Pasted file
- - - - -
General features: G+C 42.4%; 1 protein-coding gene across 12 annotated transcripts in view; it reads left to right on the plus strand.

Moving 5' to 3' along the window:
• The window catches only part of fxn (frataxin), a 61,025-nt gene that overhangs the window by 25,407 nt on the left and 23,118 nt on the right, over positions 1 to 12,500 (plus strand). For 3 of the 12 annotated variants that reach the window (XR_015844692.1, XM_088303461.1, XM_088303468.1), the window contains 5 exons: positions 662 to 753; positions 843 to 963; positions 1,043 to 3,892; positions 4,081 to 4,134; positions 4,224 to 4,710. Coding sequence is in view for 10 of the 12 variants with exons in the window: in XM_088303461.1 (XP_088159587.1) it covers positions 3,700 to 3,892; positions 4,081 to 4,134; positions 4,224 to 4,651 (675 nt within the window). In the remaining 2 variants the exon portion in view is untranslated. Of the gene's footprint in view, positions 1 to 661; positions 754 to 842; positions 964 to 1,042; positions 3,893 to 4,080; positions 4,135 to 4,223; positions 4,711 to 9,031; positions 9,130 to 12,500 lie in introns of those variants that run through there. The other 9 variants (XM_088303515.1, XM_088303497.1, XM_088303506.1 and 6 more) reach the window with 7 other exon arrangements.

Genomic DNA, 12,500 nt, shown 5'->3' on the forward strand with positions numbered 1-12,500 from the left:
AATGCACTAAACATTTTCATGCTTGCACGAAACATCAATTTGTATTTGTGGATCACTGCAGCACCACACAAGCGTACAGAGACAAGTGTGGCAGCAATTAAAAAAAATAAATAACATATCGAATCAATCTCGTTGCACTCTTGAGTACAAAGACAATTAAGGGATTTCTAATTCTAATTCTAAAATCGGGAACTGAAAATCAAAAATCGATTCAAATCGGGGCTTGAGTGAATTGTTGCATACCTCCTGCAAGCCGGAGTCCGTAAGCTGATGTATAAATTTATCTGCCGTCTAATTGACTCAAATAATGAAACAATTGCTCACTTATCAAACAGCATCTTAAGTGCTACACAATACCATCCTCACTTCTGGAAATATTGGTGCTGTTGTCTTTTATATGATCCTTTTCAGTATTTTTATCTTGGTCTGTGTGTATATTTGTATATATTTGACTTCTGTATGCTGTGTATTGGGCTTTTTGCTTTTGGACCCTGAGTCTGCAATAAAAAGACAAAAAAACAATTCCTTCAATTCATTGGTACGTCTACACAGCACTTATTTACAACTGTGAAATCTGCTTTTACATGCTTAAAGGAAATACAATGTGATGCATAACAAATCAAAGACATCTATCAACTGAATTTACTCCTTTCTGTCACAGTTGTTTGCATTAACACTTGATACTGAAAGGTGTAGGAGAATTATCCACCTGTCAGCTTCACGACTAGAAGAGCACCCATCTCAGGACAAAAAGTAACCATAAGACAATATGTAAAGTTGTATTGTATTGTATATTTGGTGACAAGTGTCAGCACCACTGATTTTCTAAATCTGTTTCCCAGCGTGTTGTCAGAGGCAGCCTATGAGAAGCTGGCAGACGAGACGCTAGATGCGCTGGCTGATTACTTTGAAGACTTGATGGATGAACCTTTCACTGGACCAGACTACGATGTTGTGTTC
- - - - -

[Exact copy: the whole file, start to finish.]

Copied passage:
General features: G+C 42.4%; 1 protein-coding gene across 12 annotated transcripts in view; it reads left to right on the plus strand.

Moving 5' to 3' along the window:
• The window catches only part of fxn (frataxin), a 61,025-nt gene that overhangs the window by 25,407 nt on the left and 23,118 nt on the right, over positions 1 to 12,500 (plus strand). For 3 of the 12 annotated variants that reach the window (XR_015844692.1, XM_088303461.1, XM_088303468.1), the window contains 5 exons: positions 662 to 753; positions 843 to 963; positions 1,043 to 3,892; positions 4,081 to 4,134; positions 4,224 to 4,710. Coding sequence is in view for 10 of the 12 variants with exons in the window: in XM_088303461.1 (XP_088159587.1) it covers positions 3,700 to 3,892; positions 4,081 to 4,134; positions 4,224 to 4,651 (675 nt within the window). In the remaining 2 variants the exon portion in view is untranslated. Of the gene's footprint in view, positions 1 to 661; positions 754 to 842; positions 964 to 1,042; positions 3,893 to 4,080; positions 4,135 to 4,223; positions 4,711 to 9,031; positions 9,130 to 12,500 lie in introns of those variants that run through there. The other 9 variants (XM_088303515.1, XM_088303497.1, XM_088303506.1 and 6 more) reach the window with 7 other exon arrangements.

Genomic DNA, 12,500 nt, shown 5'->3' on the forward strand with positions numbered 1-12,500 from the left:
AATGCACTAAACATTTTCATGCTTGCACGAAACATCAATTTGTATTTGTGGATCACTGCAGCACCACACAAGCGTACAGAGACAAGTGTGGCAGCAATTAAAAAAAATAAATAACATATCGAATCAATCTCGTTGCACTCTTGAGTACAAAGACAATTAAGGGATTTCTAATTCTAATTCTAAAATCGGGAACTGAAAATCAAAAATCGATTCAAATCGGGGCTTGAGTGAATTGTTGCATACCTCCTGCAAGCCGGAGTCCGTAAGCTGATGTATAAATTTATCTGCCGTCTAATTGACTCAAATAATGAAACAATTGCTCACTTATCAAACAGCATCTTAAGTGCTACACAATACCATCCTCACTTCTGGAAATATTGGTGCTGTTGTCTTTTATATGATCCTTTTCAGTATTTTTATCTTGGTCTGTGTGTATATTTGTATATATTTGACTTCTGTATGCTGTGTATTGGGCTTTTTGCTTTTGGACCCTGAGTCTGCAATAAAAAGACAAAAAAACAATTCCTTCAATTCATTGGTACGTCTACACAGCACTTATTTACAACTGTGAAATCTGCTTTTACATGCTTAAAGGAAATACAATGTGATGCATAACAAATCAAAGACATCTATCAACTGAATTTACTCCTTTCTGTCACAGTTGTTTGCATTAACACTTGATACTGAAAGGTGTAGGAGAATTATCCACCTGTCAGCTTCACGACTAGAAGAGCACCCATCTCAGGACAAAAAGTAACCATAAGACAATATGTAAAGTTGTATTGTATTGTATATTTGGTGACAAGTGTCAGCACCACTGATTTTCTAAATCTGTTTCCCAGCGTGTTGTCAGAGGCAGCCTATGAGAAGCTGGCAGACGAGACGCTAGATGCGCTGGCTGATTACTTTGAAGACTTGATGGATGAACCTTTCACTGGACCAGACTACGATGTTGTGTTC